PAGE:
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YES. 20/20 2020-2021 Snowboard Review

  • Price: £615 / $700
  • Category: All-Mountain, Freeride/Powder
  • Ability Level: Intermediate, Advanced
  • Size: 156
  • Flex: 7/10
  • Shape: True Twin
  • Profile: Camber + Powder Hull
  • Base: Sintered
  • BUY DIRECT FROM YES

We often read about the state-of-the-art tech that’s gone into a snowboard’s design, but very rarely do we get to see it. At least, not quite as obvious and in your face as with the Yes 20/20. On first impressions, it looks like the 20/20 has been engineered to within an inch of its life. The translucent nose and tail need to be seen to be fully understood, and it needs to be ridden for you to be fully blown away.

The board’s profile is what YES. call Powderhull 2.0 + Camber. Delving into the thought process behind this shows you the passion that goes into making YES. boards. It doesn’t take too much to know that the vast majority of powder snow is actually air (try making a snowball in Japan) – in fact up to 90%. As a result, the two concave sections at the nose and tail take advantage of this to create a pow-primed construction unseen elsewhere in the snowboard world, let alone in a true twin.

“The two concave sections at the nose and tail… create a pow=primed construction unseen elsewhere in the snowboard world, let alone in a true twin”

The concave nose creates a pressure pocket of air between the board and terra firma as you ride over the surface, while the tail releases the air and is pulled towards the ground as it does so, creating downforce much like an F1 car. Pop it into switch and it the roles of the nose and tail swap over so the board deliver the same levels of float, whichever way you’re pointed.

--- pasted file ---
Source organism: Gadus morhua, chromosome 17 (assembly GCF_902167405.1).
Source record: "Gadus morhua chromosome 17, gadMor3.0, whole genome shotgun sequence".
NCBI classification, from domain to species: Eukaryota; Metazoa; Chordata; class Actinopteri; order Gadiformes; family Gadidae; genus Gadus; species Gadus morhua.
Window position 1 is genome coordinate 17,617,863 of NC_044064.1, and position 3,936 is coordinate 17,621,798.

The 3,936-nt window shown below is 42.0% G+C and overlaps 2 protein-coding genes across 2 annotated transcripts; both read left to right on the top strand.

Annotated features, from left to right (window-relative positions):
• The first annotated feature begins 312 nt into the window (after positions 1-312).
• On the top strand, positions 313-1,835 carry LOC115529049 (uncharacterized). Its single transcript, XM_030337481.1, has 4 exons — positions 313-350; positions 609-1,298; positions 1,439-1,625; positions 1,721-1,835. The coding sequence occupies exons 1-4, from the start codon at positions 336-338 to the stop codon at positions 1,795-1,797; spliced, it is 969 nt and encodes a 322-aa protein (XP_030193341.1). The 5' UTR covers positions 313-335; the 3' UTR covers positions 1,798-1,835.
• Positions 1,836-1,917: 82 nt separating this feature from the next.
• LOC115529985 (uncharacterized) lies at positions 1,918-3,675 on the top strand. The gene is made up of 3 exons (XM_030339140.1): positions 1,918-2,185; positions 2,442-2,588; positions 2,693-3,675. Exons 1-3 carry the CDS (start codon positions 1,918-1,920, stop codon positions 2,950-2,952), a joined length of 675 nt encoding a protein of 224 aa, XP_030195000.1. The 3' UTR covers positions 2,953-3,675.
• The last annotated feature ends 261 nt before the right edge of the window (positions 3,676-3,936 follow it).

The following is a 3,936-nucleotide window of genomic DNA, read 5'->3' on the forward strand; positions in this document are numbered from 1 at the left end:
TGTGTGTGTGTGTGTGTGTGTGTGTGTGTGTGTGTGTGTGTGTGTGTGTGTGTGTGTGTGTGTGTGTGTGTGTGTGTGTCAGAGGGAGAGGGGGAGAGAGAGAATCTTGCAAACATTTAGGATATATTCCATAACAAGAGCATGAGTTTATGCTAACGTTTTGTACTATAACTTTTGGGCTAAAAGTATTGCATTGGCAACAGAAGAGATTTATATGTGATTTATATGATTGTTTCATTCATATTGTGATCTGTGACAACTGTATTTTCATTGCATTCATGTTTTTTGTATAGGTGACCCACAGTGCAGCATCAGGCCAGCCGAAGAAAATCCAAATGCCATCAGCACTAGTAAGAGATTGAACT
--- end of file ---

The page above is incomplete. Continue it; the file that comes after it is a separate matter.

The Powder Hull 2.0 isn’t possible without YE.S other pièce de résistance – the Weightless Core. Taking wood away from where it’s not needed and replacing it with resin, a more malleable substance which can be moulded into shape, allows the 20/20 to do its thing.

“This may not be on a rider’s radars a one-stop-shop, but there’s really no reason why it couldn’t be”

The final trick up the sleeve of the 20/20 is its aggressive MidBite. pulling the sidecut in between the feet creates a sharp, reactive edge change without comprising on float or stability where you still have the increased width underfoot. MidBite has proven itself as the winning sidecut design for the true twins in the YES. fleet and its advantages in the park and piste have been championed by many for multiple seasons. The benefits in the powder are apparent here, though. Pillows, drops and pops feel super floaty with that extra volume at the ends.

This may not be on a rider’s radars a one-stop-shop, but there’s really no reason why it couldn’t be. With an outline that’s primed for all-mountain freestyle and a profile that’s equipped for deep, powder fueled adventures, there aren’t many limits to this 20/20. After all, if RDM and Derek Livingston see fit to strap it to their feet, it’s unlikely the rest of us are going to feel short-changed from what’s on offer here. 

Tester’s Verdict 2019/20

Will HughesDragon Lodge

“This was by far my favourite board I tested. I ride the Greats 154 as my do everything board and this feels just like it. The waist width is about one centimetre wider so it was a little slower edge to edge with my little size sevens but the midbite between the bindings helped with edge hold when the snow was firmer.

 “The new coreless tech makes it so light and easy to throw around do things that virtually no other powder board out there can”

It’s all about the powder with this one. Perfect size for blasting around and sending it off every hit in the backcountry – regular or switch. The new coreless tech makes it so light and easy to throw around do things that virtually no other powder board out there can.